where q is heat flow, A is surface area, T Heat flow from the core arterial source to the skin is via blood circulation, which is many times more effective than tissue conduction. Thermal transport via the
circulation can be described with the following equation: where q again is heat flow, w is blood mass flow rate, c is blood specific heat, and T Accordingly, the skin can be viewed thermally as tissue being warmed by its blood supply as governed by equation 3, balanced by radiating heat to ambient as governed by equation 2. Equating:
Simplifying by dividing by surface area A:
where p is blood flow per unit area, also termed perfusion rate. Equation 5 then provides a method to calculate core temperature T
Solving for T where h/pc, the weighting coefficient which weights the difference of surface temperature and ambient temperature, is empirically determined on a statistical basis over a range of patients and clinical situations. An alternative method of calculating is to employ an electrical analog technique, since equations 2 and 3 have the identical form of a simple voltage/current relationship. The method employs the convention that electrical current is analogous to heat flow and voltage differential is analogous to temperature differential.
Accordingly, equations 2 and 3 may be written as:
and the electrical circuit can be drawn, with T
Using equations 7 and 9 and solving for T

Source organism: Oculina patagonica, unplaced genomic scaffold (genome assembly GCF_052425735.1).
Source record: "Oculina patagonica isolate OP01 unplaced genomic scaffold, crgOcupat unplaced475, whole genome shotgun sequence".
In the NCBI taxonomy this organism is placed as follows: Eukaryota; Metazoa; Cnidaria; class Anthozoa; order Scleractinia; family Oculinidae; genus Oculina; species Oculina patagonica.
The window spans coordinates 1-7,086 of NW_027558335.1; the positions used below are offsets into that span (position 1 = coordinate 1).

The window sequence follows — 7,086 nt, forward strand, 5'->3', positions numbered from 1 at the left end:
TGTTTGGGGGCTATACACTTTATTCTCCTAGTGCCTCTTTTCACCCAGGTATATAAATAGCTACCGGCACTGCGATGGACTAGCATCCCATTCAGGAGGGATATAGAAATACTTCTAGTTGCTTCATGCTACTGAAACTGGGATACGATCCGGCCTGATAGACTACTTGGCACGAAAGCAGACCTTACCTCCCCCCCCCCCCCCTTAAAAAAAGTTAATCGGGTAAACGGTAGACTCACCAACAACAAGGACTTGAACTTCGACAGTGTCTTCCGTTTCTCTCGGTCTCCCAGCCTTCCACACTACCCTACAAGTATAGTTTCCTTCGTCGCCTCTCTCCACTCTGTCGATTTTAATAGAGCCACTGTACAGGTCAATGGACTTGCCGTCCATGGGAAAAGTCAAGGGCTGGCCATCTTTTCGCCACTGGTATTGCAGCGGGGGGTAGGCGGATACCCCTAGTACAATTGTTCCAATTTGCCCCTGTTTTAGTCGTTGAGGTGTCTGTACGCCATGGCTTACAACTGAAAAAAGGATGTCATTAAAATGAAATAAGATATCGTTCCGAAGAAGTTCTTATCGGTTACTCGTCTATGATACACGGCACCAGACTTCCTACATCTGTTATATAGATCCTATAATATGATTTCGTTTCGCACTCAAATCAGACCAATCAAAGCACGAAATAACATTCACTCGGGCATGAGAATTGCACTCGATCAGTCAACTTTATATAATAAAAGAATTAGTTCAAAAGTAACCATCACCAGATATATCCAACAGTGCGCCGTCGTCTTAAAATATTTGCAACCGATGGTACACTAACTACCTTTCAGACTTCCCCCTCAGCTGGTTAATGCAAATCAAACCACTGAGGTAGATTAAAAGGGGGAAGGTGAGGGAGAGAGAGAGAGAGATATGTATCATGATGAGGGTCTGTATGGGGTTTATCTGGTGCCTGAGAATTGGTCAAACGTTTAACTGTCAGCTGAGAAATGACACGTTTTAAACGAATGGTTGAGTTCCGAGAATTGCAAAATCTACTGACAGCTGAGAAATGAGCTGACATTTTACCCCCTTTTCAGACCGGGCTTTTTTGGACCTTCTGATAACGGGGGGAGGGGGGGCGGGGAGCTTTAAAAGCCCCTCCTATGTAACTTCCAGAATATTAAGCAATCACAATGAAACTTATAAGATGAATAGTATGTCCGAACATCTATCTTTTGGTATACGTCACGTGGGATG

T and finally: which is the precise form of the heat balance equation programmed into arterial heat balance instruments, with (R The k Factor can be rewritten as follows: Accordingly, in either form, equation 6 or 11, it can be seen that the weighting coefficient h/pc is applied to the difference of surface and ambient temperature. In the weighting coefficient, h is relatively constant and c is a constant. In ear temperature and neonatal axillary temperature measurements, the perfusion rate is also generally constant, resulting in h/pc of about 0.09 for adult ears and 0.05 for neonates. For a normal adult, the perfusion rate of the axilla is such that the weighting coefficient h/pc is about 0.13. Further, the perfusion rate varies according to the condition of the patient. In particular, with a fever, the perfusion rate can become much higher such that h/pc drops below 0.9. FIG. 4 illustrates change in skin temperature with change in perfusion rate as predicted by the heat balance model and empirically. With no perfusion, the resistance R Since all body site temperatures of interest arise from the arterial temperature source, the arterial heat balance can be applied to any site. Accordingly, based on the Thevenin equivalents theorem, oral and rectal diagnostic equivalents T Through clinical testing, the following polynominal function is found to provide a close approximation of h/pc with change in skin temperature for both afebrile and febrile ranges: